By Cora McCann Liderbach

He was just a Jersey boy, 

a wisecracker, a wit; too 

nearsighted for stickball.

Hungry for history and art,

schooled by example.

And if he later forgot to teach

kindness or patience—

well, he could only parrot 

what he learned from his mother 

and the nuns at St. Aloysius.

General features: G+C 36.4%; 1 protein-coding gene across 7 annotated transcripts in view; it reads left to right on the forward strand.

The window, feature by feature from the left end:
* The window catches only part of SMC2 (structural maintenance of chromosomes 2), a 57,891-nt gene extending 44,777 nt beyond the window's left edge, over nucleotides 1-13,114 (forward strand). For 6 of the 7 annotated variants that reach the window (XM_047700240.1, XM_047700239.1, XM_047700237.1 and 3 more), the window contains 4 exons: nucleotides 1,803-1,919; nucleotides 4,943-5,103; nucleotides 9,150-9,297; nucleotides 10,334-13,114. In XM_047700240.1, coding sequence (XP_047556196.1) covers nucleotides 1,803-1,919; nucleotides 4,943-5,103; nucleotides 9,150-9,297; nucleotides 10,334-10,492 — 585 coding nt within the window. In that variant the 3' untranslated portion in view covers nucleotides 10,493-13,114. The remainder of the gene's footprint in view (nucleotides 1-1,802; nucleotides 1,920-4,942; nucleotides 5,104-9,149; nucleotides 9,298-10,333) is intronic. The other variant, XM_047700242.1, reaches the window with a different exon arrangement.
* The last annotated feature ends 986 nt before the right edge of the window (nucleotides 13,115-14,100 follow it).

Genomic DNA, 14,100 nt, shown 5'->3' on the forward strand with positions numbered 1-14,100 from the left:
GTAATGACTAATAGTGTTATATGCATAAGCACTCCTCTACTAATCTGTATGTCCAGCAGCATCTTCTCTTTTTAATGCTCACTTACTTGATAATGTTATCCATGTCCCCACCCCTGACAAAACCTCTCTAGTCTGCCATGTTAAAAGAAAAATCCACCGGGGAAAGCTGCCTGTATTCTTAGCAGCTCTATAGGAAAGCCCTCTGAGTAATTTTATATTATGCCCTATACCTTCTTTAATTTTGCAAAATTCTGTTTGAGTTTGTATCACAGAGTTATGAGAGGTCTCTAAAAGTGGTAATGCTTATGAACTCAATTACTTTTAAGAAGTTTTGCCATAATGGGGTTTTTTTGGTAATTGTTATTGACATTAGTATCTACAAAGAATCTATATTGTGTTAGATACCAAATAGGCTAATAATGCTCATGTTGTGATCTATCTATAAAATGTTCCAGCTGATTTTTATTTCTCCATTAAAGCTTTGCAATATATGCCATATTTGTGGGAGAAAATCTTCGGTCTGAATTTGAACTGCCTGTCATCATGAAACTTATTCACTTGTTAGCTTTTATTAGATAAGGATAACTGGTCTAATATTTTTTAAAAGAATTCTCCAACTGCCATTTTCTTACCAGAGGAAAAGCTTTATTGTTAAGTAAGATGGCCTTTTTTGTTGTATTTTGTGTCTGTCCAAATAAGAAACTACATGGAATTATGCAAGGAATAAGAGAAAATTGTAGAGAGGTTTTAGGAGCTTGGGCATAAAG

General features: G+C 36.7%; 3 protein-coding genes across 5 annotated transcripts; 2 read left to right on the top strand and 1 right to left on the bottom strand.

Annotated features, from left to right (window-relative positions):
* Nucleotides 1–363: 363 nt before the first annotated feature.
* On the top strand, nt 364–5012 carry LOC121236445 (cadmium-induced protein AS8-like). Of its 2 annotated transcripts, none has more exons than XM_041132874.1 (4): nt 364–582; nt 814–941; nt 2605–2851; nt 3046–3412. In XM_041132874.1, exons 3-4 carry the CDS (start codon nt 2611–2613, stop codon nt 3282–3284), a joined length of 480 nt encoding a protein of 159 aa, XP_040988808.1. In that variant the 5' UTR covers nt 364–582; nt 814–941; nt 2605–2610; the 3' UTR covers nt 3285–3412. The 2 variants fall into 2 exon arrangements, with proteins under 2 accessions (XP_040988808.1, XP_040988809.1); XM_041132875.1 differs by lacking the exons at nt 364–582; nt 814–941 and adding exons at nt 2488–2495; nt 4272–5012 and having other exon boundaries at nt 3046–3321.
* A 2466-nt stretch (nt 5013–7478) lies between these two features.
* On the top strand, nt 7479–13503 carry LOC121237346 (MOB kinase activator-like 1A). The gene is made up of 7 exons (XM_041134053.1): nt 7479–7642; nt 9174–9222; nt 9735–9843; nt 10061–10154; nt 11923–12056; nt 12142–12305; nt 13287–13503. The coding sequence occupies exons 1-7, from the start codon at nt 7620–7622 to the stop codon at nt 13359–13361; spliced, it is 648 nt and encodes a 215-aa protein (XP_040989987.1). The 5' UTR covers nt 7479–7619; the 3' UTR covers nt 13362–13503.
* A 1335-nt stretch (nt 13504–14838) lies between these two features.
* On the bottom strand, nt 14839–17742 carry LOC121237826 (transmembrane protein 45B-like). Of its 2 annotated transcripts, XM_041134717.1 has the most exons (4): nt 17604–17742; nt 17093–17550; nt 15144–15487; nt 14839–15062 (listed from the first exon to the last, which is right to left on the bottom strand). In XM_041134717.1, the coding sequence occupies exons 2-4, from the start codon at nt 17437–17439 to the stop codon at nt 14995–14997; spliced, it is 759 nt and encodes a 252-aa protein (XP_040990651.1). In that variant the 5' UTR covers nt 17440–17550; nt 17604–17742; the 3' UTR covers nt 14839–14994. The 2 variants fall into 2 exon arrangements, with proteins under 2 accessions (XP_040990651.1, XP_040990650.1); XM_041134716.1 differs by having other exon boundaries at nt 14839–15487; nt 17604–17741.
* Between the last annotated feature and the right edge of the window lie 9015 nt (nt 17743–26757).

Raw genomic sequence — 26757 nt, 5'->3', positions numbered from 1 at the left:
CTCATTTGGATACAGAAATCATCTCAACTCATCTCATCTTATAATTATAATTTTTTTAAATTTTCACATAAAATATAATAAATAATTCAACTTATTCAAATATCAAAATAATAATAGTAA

If he held too fast to fear, 

it was merely the memory 

of onion sandwiches in

the Great Depression

lingering. And if he preferred 

evenings at Jimmy O’Neil’s 

to evenings at home, 

it was because his quiet father 

showed him the comfort 

of distance from discord,

and the warmth that a tumbler 

of whiskey—and a punchline,

well-landed—could bring.

Leave a Reply